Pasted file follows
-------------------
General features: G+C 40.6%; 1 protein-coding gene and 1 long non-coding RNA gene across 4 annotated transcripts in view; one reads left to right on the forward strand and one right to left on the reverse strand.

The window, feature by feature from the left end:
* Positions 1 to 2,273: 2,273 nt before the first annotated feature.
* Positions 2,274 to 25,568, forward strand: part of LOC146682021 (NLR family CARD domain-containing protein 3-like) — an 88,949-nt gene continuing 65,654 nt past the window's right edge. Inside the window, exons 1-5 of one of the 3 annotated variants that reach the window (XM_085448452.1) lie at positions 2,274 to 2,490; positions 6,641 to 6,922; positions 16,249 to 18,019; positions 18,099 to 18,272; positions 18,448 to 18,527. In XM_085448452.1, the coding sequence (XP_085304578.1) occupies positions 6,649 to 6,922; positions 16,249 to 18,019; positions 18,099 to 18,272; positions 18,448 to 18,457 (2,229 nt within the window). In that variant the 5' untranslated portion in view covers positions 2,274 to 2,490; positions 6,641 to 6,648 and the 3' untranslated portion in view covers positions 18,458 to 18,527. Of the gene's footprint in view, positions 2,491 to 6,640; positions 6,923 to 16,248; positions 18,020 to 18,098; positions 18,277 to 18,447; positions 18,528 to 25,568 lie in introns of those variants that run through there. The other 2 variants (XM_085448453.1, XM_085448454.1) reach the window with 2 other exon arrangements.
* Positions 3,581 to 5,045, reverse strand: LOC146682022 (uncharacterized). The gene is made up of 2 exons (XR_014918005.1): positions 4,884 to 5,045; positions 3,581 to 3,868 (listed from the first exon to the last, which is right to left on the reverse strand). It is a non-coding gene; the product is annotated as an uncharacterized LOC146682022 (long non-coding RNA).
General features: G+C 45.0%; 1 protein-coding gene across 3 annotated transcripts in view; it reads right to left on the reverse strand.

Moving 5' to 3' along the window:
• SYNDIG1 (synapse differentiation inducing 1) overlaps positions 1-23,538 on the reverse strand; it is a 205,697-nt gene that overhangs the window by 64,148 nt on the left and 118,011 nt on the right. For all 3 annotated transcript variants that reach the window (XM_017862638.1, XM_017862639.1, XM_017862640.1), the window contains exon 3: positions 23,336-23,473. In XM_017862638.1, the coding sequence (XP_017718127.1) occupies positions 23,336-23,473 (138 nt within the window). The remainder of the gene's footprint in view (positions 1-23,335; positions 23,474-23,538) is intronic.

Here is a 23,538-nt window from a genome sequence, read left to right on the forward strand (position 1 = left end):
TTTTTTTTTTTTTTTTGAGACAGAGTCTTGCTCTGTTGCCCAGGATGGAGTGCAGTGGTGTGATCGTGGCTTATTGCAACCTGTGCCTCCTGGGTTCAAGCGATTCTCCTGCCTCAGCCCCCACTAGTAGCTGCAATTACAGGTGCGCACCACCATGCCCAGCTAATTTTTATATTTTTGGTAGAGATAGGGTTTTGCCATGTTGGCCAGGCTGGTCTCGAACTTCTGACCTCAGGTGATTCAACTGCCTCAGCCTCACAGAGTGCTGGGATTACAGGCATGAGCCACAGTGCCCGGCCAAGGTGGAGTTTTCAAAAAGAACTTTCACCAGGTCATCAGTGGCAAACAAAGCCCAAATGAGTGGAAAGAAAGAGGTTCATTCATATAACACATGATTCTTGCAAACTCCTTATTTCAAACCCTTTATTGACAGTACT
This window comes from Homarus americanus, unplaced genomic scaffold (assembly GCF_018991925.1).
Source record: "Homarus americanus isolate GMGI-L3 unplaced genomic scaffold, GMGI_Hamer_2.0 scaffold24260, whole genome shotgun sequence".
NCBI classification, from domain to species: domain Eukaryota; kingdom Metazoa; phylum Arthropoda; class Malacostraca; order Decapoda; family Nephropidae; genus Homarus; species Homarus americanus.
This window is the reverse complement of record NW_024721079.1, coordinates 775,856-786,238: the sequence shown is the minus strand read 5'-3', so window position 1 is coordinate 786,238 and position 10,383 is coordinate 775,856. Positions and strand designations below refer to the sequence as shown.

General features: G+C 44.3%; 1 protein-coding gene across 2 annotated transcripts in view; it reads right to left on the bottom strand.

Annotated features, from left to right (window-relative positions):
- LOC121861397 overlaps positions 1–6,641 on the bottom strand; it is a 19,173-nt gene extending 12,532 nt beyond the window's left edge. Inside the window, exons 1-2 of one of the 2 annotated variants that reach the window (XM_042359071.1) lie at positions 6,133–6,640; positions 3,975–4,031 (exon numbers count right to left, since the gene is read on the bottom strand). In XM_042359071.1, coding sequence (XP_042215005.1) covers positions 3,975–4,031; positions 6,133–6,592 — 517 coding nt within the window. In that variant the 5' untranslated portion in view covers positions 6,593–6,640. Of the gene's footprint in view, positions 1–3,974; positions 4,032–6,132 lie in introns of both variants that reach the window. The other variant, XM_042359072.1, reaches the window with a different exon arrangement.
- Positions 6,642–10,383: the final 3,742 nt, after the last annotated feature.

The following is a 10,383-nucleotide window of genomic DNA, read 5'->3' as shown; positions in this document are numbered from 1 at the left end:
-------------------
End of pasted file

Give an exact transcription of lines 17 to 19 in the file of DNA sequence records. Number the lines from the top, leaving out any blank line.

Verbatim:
- LOC121861397 overlaps positions 1–6,641 on the bottom strand; it is a 19,173-nt gene extending 12,532 nt beyond the window's left edge. Inside the window, exons 1-2 of one of the 2 annotated variants that reach the window (XM_042359071.1) lie at positions 6,133–6,640; positions 3,975–4,031 (exon numbers count right to left, since the gene is read on the bottom strand). In XM_042359071.1, coding sequence (XP_042215005.1) covers positions 3,975–4,031; positions 6,133–6,592 — 517 coding nt within the window. In that variant the 5' untranslated portion in view covers positions 6,593–6,640. Of the gene's footprint in view, positions 1–3,974; positions 4,032–6,132 lie in introns of both variants that reach the window. The other variant, XM_042359072.1, reaches the window with a different exon arrangement.
- Positions 6,642–10,383: the final 3,742 nt, after the last annotated feature.

The following is a 10,383-nucleotide window of genomic DNA, read 5'->3' as shown; positions in this document are numbered from 1 at the left end: